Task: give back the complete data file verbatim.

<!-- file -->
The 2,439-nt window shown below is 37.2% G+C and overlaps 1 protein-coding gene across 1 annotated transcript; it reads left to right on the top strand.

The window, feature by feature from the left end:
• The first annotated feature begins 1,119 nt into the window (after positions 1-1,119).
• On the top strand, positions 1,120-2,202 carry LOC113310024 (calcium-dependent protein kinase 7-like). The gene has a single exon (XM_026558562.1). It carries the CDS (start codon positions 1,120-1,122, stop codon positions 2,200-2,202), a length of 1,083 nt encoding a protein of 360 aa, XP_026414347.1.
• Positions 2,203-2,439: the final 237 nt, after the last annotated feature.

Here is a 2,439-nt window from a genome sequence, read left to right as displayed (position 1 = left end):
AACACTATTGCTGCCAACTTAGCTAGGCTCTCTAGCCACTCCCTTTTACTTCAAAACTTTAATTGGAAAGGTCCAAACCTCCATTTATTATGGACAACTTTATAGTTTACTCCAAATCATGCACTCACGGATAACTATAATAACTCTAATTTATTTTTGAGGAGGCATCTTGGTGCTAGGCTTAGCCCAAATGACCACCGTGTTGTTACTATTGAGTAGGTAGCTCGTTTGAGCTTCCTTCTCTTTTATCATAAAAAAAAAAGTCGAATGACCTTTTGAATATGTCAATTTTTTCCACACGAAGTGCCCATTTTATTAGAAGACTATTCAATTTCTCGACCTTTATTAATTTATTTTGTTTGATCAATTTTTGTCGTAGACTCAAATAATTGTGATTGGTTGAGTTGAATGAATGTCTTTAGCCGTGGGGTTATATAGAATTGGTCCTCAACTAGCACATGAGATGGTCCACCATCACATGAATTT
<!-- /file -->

The 2,439-nt window shown below is 37.2% G+C and overlaps 1 protein-coding gene across 1 annotated transcript; it reads left to right on the top strand.

The window, feature by feature from the left end:
• The first annotated feature begins 1,119 nt into the window (after positions 1-1,119).
• On the top strand, positions 1,120-2,202 carry LOC113310024 (calcium-dependent protein kinase 7-like). The gene has a single exon (XM_026558562.1). It carries the CDS (start codon positions 1,120-1,122, stop codon positions 2,200-2,202), a length of 1,083 nt encoding a protein of 360 aa, XP_026414347.1.
• Positions 2,203-2,439: the final 237 nt, after the last annotated feature.

Here is a 2,439-nt window from a genome sequence, read left to right as displayed (position 1 = left end):
AACACTATTGCTGCCAACTTAGCTAGGCTCTCTAGCCACTCCCTTTTACTTCAAAACTTTAATTGGAAAGGTCCAAACCTCCATTTATTATGGACAACTTTATAGTTTACTCCAAATCATGCACTCACGGATAACTATAATAACTCTAATTTATTTTTGAGGAGGCATCTTGGTGCTAGGCTTAGCCCAAATGACCACCGTGTTGTTACTATTGAGTAGGTAGCTCGTTTGAGCTTCCTTCTCTTTTATCATAAAAAAAAAAGTCGAATGACCTTTTGAATATGTCAATTTTTTCCACACGAAGTGCCCATTTTATTAGAAGACTATTCAATTTCTCGACCTTTATTAATTTATTTTGTTTGATCAATTTTTGTCGTAGACTCAAATAATTGTGATTGGTTGAGTTGAATGAATGTCTTTAGCCGTGGGGTTATATAGAATTGGTCCTCAACTAGCACATGAGATGGTCCACCATCACATGAATTT